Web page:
In some respects, the ark was already “destroyed” by the time Jerusalem’s Babylonian conquest occurred because of the way the nation misunderstood the ark. While the ark was intended to symbolize God’s presence, over time it became understood to almost mean a god itself. A great example of this is found in I Samuel, when Israel was at war with the Philistines. As they considered what to do, the leadership of Israel came to this conclusion: And Samuel’s word came to all Israel. Now the Israelites went out to fight against the Philistines. The Israelites camped at Ebenezer, and the Philistines at Aphek. The Philistines deployed their forces to meet Israel, and as the battle spread, Israel was defeated by the Philistines, who killed about four thousand of them on the battlefield. When the soldiers returned to camp, the elders of Israel asked, “Why did the Lord bring defeat upon us today before the Philistines? Let us bring the ark of the Lord’s covenant from Shiloh, so that it may go with us and save us from the hands of our enemies”—I Samuel 4:3. They were treating the ark like a god itself. The same thing would wind up happening when Jerusalem was under attack. Because the Temple (along with the ark) was considered to be where God dwelt, it was assumed that the safety of Jerusalem was guaranteed; in other words, God somehow owed them, regardless of how they were living their lives. God, through the prophet Ezekiel, replied like this: “Have you seen this, son of man? Is it a trivial matter for the house of Judah to do the detestable things they are doing here? Must they also fill the land with violence and continually provoke me to anger? Look at them putting the branch to their nose! Therefore I will deal with them in anger; I will not look on them with pity or spare them. Although they shout in my ears, I will not listen to them”—God speaking, Ezekiel 8:17-18. The people were not trusting in the living God but in a mere symbol as if it was God. And Ezekiel later tells us what happened: Then the glory of the Lord departed from over the threshold of the temple and stopped above the cherubim—Ezekiel 10:18.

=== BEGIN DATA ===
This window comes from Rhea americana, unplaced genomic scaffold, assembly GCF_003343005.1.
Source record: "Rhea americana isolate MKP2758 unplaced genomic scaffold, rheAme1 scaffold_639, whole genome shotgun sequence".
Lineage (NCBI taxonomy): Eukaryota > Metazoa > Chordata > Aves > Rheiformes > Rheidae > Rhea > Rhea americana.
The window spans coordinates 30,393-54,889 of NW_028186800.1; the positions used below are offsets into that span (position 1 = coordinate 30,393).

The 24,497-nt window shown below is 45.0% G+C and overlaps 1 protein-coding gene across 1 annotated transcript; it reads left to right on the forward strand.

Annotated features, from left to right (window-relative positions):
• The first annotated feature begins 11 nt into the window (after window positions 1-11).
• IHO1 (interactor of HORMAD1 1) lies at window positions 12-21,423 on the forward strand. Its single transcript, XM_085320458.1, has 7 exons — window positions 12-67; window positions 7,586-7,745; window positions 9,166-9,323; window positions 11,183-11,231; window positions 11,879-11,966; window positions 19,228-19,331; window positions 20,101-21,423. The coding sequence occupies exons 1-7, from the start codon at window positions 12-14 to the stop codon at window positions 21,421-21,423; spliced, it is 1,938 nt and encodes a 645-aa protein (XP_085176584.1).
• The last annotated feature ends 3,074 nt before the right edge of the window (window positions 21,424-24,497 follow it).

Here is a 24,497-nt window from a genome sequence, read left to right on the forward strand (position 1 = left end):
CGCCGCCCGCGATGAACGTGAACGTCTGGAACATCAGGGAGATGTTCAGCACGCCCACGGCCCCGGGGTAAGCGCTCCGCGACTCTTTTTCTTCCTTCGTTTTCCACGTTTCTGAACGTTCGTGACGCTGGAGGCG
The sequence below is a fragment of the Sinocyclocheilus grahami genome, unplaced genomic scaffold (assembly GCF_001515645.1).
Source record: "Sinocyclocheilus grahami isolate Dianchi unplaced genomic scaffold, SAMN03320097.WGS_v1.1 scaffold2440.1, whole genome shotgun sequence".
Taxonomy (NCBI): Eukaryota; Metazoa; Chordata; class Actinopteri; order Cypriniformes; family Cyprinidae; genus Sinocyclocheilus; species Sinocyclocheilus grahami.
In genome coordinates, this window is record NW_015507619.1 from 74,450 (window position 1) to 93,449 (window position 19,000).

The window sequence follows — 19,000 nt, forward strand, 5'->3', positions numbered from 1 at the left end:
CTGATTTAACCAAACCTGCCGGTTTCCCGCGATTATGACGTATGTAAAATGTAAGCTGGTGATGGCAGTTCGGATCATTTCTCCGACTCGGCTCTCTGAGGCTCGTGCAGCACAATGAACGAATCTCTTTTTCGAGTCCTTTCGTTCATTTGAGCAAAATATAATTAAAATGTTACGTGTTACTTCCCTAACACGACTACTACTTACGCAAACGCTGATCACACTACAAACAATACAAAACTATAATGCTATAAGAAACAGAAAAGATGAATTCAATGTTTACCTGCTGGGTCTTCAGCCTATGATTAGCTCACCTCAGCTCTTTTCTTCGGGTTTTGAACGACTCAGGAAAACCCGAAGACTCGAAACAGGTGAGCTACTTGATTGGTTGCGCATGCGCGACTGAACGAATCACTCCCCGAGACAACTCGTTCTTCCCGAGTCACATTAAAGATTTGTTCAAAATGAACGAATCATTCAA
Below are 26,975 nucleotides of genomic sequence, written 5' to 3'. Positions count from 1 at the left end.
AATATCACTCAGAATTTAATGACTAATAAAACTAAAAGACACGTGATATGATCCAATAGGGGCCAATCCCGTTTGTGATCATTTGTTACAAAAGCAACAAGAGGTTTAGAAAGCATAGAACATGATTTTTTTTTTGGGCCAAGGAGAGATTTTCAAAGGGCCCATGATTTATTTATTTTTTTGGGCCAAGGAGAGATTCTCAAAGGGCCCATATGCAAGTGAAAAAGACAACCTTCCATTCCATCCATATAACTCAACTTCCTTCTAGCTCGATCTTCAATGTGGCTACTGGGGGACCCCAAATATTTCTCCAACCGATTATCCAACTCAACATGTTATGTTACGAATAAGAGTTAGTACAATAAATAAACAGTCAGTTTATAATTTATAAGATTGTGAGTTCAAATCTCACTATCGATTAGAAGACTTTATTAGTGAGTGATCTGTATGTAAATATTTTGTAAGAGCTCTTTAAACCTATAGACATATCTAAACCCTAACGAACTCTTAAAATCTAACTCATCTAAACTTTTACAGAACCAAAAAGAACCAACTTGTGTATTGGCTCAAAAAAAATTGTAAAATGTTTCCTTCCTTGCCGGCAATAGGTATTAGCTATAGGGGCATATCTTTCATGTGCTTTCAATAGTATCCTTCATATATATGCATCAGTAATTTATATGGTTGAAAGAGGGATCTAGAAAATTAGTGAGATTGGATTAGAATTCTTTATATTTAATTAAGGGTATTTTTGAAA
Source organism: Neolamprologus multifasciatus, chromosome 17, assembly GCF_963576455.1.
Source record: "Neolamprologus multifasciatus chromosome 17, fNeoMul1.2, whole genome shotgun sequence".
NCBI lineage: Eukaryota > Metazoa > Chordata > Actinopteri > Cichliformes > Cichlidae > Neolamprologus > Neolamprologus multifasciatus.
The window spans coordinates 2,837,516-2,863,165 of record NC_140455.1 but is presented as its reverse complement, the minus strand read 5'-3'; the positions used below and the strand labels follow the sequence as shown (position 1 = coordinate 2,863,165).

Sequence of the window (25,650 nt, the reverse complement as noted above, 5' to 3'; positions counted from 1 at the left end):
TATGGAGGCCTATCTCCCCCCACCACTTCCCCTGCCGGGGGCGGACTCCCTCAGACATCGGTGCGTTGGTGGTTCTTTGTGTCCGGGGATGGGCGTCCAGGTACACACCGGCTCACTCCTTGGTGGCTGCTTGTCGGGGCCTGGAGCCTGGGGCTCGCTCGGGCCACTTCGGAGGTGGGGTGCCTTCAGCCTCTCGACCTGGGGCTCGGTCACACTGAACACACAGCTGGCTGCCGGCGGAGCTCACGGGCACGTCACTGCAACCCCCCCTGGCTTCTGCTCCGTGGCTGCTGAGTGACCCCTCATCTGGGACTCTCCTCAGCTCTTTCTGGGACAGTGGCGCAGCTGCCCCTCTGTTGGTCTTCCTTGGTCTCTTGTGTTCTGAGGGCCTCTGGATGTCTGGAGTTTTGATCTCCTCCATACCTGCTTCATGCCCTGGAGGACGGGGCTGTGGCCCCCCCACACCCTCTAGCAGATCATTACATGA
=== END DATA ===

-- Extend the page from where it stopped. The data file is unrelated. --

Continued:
Incidentally, regarding the video clip we watched from “Raiders of the Lost Ark,” there were a couple of things they got wrong: (1) Indiana Jones mentioned that the ark contained the “broken” pieces of the tablets containing the Ten Commandments, referring to the first set of tablets that Moses broke upon seeing the unfaithfulness of Israel during his absence. WRONG—God clearly directed Moses to place the second set of tablets, upon which God had rewritten the commandments, into the ark (we already read about that: Deuteronomy 10:1-5). (2) Indiana Jones also mentioned that an Egyptian pharaoh named Shishak invaded Jerusalem around about 980 BC and captured the ark. WRONG—980 BC was primetime during David’s rule, a reign incidentally that consolidated Israel into a unified nation (David ruled from 1010-970 BC). There was no conquest of Israel or battle in Jerusalem at that time. (3) They mentioned that Shishak took the ark from the temple of Solomon in Jerusalem at that time. WRONG—the temple of Solomon didn’t even exist until Solomon’s rule, which followed the reign of his father David (Solomon ruled from 970-931 BC). The original temple, built by Solomon (using many materials faithfully collected by his father David), was begun around 967 BC and completed some seven years later (960 BC). However, there actually was an Egyptian pharaoh named Shishak. He first appears in I Kings 11:40 when he provides refuge for a man named Jeroboam, an official of Solomon’s who attempted a rebellion against him; he fled for his life to Egypt when he failed. Eventually Shishak did invade Israel; as the book of I Kings tells us, In the fifth year of King Rehoboam (son and successor of King Solomon), Shishak king of Egypt attacked Jerusalem. He carried off the treasures of the temple of the Lord and the treasures of the royal palace. He took everything, including all the gold shields Solomon had made—I Kings 14:25-26. The book of II Chronicles provides a little more information: After Rehoboam’s position as king was established and he had become strong, he and all Israel with him abandoned the law of the Lord. Because they had been unfaithful to the Lord, Shishak king of Egypt attacked Jerusalem in the fifth year of King Rehoboam. With twelve hundred chariots and sixty thousand horsemen and the innumerable troops of Libyans, Sukkites and Cushites that came with him from Egypt, he captured the fortified cities of Judah and came as far as Jerusalem. Then the prophet Shemaiah came to Rehoboam and to the leaders of Judah who had assembled in Jerusalem for fear of Shishak, and he said to them, “This is what the Lord says, ‘You have abandoned me; therefore, I now abandon you to Shishak.’” The leaders of Israel and the king humbled themselves and said, “The Lord is just.” When the Lord saw that they humbled themselves, this word of the Lord came to Shemaiah: “Since they have humbled themselves, I will not destroy them but will soon give them deliverance. My wrath will not be poured out on Jerusalem through Shishak. They will, however, become subject to him, so that they may learn the difference between serving me and serving the kings of other lands.” When Shishak king of Egypt attacked Jerusalem, he carried off the treasures of the temple of the Lord and the treasures of the royal palace. He took everything, including the gold shields Solomon had made—II Chronicles 12:1-9.